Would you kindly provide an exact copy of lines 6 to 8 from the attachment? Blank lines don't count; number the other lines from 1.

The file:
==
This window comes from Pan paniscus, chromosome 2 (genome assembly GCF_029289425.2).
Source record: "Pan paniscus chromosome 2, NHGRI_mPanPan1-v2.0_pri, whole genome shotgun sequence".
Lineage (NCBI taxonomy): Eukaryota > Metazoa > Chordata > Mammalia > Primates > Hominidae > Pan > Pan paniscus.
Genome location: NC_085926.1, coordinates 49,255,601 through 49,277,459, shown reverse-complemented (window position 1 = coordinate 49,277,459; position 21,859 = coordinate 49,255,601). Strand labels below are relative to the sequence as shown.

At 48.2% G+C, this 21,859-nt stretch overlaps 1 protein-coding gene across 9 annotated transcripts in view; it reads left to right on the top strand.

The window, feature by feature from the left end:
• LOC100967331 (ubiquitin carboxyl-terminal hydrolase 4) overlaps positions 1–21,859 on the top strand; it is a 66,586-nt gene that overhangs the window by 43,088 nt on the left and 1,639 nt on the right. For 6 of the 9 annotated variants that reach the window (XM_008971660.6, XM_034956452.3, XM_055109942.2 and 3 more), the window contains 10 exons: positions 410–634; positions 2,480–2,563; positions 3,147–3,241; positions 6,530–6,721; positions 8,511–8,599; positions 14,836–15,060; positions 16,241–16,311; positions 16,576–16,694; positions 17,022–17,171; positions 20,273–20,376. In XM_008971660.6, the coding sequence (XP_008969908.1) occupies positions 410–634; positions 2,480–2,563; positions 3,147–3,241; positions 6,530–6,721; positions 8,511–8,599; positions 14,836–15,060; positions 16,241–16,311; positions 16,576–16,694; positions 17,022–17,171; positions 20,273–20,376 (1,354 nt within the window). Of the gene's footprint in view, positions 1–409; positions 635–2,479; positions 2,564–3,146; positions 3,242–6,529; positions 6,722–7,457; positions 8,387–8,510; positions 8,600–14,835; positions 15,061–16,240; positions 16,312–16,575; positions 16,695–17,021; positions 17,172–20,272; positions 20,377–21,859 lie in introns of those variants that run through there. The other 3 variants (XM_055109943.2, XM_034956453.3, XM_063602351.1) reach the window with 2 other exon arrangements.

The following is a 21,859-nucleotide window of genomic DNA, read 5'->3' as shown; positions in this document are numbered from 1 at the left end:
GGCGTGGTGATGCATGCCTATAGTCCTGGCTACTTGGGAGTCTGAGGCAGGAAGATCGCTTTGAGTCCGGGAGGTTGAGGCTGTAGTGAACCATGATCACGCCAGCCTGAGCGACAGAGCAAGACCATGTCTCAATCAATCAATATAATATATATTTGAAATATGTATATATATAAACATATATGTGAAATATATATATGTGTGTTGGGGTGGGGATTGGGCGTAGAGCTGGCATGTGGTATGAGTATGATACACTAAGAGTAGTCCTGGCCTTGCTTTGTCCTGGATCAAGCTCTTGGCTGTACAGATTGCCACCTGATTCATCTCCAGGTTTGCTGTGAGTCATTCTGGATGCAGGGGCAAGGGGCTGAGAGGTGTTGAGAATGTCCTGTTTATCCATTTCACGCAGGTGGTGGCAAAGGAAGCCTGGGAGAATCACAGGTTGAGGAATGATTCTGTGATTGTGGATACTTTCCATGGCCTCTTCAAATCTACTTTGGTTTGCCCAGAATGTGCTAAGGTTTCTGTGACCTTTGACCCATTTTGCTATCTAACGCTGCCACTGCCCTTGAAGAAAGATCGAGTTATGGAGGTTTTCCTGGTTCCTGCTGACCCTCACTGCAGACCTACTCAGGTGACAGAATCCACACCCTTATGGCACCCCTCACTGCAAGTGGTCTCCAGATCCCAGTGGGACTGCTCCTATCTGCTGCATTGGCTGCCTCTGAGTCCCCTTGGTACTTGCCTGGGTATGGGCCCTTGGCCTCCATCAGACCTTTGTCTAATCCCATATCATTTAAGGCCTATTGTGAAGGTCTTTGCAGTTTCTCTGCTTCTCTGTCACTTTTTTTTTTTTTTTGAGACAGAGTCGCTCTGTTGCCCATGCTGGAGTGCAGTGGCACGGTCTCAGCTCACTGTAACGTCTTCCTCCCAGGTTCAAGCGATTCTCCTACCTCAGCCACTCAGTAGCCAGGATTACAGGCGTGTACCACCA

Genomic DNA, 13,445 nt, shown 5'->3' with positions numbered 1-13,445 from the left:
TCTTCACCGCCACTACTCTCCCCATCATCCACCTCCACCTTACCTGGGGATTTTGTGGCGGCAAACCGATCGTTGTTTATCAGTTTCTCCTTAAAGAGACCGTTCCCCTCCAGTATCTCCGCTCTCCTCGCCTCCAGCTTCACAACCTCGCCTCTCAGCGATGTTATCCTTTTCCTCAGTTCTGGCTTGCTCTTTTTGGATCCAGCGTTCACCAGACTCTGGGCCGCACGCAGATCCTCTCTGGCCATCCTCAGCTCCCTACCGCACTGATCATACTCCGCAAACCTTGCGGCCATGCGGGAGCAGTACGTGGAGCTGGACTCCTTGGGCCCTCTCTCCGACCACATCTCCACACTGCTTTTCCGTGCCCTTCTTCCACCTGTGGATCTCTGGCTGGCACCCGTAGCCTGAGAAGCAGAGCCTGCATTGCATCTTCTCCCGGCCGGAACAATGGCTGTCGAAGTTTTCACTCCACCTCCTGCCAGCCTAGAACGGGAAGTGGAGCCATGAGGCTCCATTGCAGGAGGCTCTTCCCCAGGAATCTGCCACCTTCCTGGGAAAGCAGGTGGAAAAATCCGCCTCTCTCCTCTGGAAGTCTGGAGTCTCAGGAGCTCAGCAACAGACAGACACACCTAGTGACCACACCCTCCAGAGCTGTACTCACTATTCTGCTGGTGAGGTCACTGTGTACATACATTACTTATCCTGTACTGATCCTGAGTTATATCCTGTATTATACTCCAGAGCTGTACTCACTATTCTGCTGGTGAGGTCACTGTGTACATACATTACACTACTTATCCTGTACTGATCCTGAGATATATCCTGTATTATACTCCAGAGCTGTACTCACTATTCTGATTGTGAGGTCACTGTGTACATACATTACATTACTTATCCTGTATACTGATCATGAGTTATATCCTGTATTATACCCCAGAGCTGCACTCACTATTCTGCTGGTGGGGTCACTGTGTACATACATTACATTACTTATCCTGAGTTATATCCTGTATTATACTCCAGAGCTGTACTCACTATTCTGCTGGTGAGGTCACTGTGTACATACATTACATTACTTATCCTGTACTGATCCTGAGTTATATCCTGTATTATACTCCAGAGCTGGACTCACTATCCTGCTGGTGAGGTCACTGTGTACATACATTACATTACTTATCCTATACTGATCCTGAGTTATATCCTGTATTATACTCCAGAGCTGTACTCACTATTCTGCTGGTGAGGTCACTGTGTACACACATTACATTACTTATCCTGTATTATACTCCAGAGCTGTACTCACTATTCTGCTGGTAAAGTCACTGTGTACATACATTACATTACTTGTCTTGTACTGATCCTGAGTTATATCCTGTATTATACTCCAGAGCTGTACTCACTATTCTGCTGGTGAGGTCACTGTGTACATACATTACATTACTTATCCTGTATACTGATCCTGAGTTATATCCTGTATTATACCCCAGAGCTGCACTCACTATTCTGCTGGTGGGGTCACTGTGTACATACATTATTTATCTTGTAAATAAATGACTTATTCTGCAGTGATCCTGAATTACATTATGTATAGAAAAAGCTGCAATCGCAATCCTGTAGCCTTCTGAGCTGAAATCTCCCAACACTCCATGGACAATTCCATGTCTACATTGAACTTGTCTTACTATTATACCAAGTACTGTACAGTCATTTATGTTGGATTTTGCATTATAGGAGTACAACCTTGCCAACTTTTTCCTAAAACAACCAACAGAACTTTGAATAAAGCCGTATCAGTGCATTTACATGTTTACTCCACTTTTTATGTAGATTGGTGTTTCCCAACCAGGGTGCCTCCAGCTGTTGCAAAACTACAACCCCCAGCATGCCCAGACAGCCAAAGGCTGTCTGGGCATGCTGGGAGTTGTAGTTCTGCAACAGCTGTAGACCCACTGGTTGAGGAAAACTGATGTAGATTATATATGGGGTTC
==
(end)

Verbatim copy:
The window, feature by feature from the left end:
• LOC100967331 (ubiquitin carboxyl-terminal hydrolase 4) overlaps positions 1–21,859 on the top strand; it is a 66,586-nt gene that overhangs the window by 43,088 nt on the left and 1,639 nt on the right. For 6 of the 9 annotated variants that reach the window (XM_008971660.6, XM_034956452.3, XM_055109942.2 and 3 more), the window contains 10 exons: positions 410–634; positions 2,480–2,563; positions 3,147–3,241; positions 6,530–6,721; positions 8,511–8,599; positions 14,836–15,060; positions 16,241–16,311; positions 16,576–16,694; positions 17,022–17,171; positions 20,273–20,376. In XM_008971660.6, the coding sequence (XP_008969908.1) occupies positions 410–634; positions 2,480–2,563; positions 3,147–3,241; positions 6,530–6,721; positions 8,511–8,599; positions 14,836–15,060; positions 16,241–16,311; positions 16,576–16,694; positions 17,022–17,171; positions 20,273–20,376 (1,354 nt within the window). Of the gene's footprint in view, positions 1–409; positions 635–2,479; positions 2,564–3,146; positions 3,242–6,529; positions 6,722–7,457; positions 8,387–8,510; positions 8,600–14,835; positions 15,061–16,240; positions 16,312–16,575; positions 16,695–17,021; positions 17,172–20,272; positions 20,377–21,859 lie in introns of those variants that run through there. The other 3 variants (XM_055109943.2, XM_034956453.3, XM_063602351.1) reach the window with 2 other exon arrangements.

The following is a 21,859-nucleotide window of genomic DNA, read 5'->3' as shown; positions in this document are numbered from 1 at the left end: